Healthy Heart Development and Chirality of Cells

by Torie Wells on February 28, 2019

The healthy development and looping of the heart depends on the chirality, or “handedness,” of cells, according to research at Rensselaer Polytechnic Institute. Chirality is a property of asymmetry that is identifiable when objects, like right and left hands, are mirror images of each other. Cells in the body also display chirality, but researchers are still working to figure out what role that may play in development and disease.

In embryonic development, the heart begins as a straight tube, but then it loops into an asymmetrical shape that more closely resembles an adult heart. According to research recently published in the Proceedings of the National Academy of Sciences (PNAS), cell chirality is responsible for the direction that the heart loops. This breakthrough is a significant step toward understanding how cell chirality may contribute to congenital heart defects.

“If looping doesn’t go correctly, the four chambers of the heart may not be correctly separated. Then when the blood is pumping through the heart, it won’t have enough energy or be replenished properly,” said Leo Wan, professor of biomedical engineering at Rensselaer, who led this research.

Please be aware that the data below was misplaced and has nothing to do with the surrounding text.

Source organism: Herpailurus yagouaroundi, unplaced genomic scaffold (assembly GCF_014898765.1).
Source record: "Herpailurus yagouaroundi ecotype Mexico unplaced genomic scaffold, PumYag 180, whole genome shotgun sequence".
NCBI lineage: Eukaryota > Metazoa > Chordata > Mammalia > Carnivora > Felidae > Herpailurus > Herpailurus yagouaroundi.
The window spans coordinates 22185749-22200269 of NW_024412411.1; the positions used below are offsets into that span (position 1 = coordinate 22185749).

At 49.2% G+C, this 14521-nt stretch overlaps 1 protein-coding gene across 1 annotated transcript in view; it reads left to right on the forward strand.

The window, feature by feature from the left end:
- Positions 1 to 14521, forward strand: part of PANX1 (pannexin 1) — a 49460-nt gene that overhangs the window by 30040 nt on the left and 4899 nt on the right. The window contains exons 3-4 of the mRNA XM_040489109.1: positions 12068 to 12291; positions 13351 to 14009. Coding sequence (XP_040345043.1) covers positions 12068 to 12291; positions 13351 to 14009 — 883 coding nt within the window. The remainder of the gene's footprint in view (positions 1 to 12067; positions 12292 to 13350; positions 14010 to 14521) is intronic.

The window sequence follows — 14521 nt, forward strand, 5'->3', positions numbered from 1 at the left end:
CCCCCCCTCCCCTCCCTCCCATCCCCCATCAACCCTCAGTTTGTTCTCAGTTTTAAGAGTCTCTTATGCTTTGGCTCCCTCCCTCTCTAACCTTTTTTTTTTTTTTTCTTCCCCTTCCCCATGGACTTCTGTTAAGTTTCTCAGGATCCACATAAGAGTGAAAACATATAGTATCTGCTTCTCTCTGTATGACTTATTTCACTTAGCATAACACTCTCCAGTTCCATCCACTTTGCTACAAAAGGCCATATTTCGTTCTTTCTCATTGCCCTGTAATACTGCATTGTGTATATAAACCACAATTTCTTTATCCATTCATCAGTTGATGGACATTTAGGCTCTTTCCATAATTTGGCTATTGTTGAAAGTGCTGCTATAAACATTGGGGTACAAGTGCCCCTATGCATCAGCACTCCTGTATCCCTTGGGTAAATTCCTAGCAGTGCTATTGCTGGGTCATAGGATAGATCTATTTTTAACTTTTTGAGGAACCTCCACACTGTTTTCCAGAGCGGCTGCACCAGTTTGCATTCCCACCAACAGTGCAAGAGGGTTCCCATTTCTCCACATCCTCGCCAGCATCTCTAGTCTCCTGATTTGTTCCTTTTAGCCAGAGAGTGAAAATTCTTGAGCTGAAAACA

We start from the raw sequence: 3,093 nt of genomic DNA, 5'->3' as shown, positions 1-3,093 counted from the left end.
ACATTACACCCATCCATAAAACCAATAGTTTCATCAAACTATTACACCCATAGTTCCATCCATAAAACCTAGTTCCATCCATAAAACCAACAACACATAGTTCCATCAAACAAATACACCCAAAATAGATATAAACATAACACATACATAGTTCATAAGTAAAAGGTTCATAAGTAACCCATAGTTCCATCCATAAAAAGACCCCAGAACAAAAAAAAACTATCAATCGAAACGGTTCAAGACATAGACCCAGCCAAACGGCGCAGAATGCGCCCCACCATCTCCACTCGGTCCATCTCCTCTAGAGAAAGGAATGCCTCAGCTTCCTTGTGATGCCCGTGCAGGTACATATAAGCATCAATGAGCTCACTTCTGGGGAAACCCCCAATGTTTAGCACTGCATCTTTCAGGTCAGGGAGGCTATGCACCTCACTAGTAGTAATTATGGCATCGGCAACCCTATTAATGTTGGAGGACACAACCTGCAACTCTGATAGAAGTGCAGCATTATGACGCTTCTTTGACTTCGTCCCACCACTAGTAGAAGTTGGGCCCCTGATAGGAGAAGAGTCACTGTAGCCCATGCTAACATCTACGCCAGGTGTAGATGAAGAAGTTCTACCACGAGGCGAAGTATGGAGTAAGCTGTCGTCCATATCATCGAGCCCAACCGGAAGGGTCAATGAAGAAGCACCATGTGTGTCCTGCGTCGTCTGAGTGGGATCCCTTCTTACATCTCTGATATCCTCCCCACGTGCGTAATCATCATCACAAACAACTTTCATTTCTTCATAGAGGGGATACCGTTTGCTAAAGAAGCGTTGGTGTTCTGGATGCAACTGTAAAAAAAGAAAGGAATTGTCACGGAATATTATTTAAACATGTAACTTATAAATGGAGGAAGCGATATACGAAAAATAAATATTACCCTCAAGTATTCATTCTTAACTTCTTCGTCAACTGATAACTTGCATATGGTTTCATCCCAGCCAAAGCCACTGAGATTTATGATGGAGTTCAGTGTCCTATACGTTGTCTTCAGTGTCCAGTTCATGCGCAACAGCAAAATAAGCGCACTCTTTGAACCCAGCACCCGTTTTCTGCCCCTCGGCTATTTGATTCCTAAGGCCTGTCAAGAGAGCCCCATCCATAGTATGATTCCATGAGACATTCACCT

Wan’s research team for this project included Mingfu Wu, a developmental biologist from Albany Medical College, as well as Poulomi Ray, Amanda Chin, Kathryn Worley, Jie Fan, and Gurleen Kaur from Rensselaer.

Wan and his team also studied what effect certain drugs had on the chirality of cardiac cells, and found that some did reverse cell chirality. Under these same drugs, the looping direction, cell alignment, and cell organelle positioning were reversed as well. Wan said that all the data strongly suggests cell chirality plays a role in cardiac asymmetric development.

To help determine the chirality of the cardiac cells, the researchers used a tool they recently developed that enables them to look at cells in 3D. The technique, also published recently in PNAS, places the cells on a platform between two layers of gelled protein, mimicking their natural environment.

Wan said the implication of this most recent finding is that researchers may now be able to uncover if other chemicals or diseases affect cell chirality, contributing to defects. They also may be able to determine what substances pregnant women should avoid to ensure healthy heart formation.

“We know that oral vitamin supplements help fetal brain development,” Wan said. “There’s a chance that something can be added to help the heart maintain normal development as well.”

The National Institutes of Health, American Heart Association, March of Dimes, National Science Foundation, and Pew Charitable Trusts provided financial support for these research projects.